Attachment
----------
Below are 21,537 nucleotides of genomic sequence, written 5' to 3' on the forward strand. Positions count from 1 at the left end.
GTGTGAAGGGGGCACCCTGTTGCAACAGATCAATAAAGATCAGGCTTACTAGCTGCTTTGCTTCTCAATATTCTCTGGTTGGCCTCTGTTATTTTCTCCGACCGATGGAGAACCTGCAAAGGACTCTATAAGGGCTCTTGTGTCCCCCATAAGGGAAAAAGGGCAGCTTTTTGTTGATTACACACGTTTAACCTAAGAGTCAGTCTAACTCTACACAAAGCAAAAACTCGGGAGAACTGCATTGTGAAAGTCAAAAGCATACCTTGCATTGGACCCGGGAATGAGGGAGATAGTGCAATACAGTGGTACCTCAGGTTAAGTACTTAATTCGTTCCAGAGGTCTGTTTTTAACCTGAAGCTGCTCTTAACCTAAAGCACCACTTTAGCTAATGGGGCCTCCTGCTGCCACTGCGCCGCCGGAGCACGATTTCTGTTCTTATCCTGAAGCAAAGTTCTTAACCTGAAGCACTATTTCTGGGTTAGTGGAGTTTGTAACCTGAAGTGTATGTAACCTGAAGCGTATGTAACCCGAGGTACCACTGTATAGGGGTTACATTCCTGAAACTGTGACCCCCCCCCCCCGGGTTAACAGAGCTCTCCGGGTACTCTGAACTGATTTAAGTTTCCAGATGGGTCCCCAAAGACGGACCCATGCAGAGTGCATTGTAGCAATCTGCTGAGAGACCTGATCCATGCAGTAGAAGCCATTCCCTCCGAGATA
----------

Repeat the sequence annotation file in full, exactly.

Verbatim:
Below are 21,537 nucleotides of genomic sequence, written 5' to 3' on the forward strand. Positions count from 1 at the left end.
GTGTGAAGGGGGCACCCTGTTGCAACAGATCAATAAAGATCAGGCTTACTAGCTGCTTTGCTTCTCAATATTCTCTGGTTGGCCTCTGTTATTTTCTCCGACCGATGGAGAACCTGCAAAGGACTCTATAAGGGCTCTTGTGTCCCCCATAAGGGAAAAAGGGCAGCTTTTTGTTGATTACACACGTTTAACCTAAGAGTCAGTCTAACTCTACACAAAGCAAAAACTCGGGAGAACTGCATTGTGAAAGTCAAAAGCATACCTTGCATTGGACCCGGGAATGAGGGAGATAGTGCAATACAGTGGTACCTCAGGTTAAGTACTTAATTCGTTCCAGAGGTCTGTTTTTAACCTGAAGCTGCTCTTAACCTAAAGCACCACTTTAGCTAATGGGGCCTCCTGCTGCCACTGCGCCGCCGGAGCACGATTTCTGTTCTTATCCTGAAGCAAAGTTCTTAACCTGAAGCACTATTTCTGGGTTAGTGGAGTTTGTAACCTGAAGTGTATGTAACCTGAAGCGTATGTAACCCGAGGTACCACTGTATAGGGGTTACATTCCTGAAACTGTGACCCCCCCCCCCCGGGTTAACAGAGCTCTCCGGGTACTCTGAACTGATTTAAGTTTCCAGATGGGTCCCCAAAGACGGACCCATGCAGAGTGCATTGTAGCAATCTGCTGAGAGACCTGATCCATGCAGTAGAAGCCATTCCCTCCGAGATA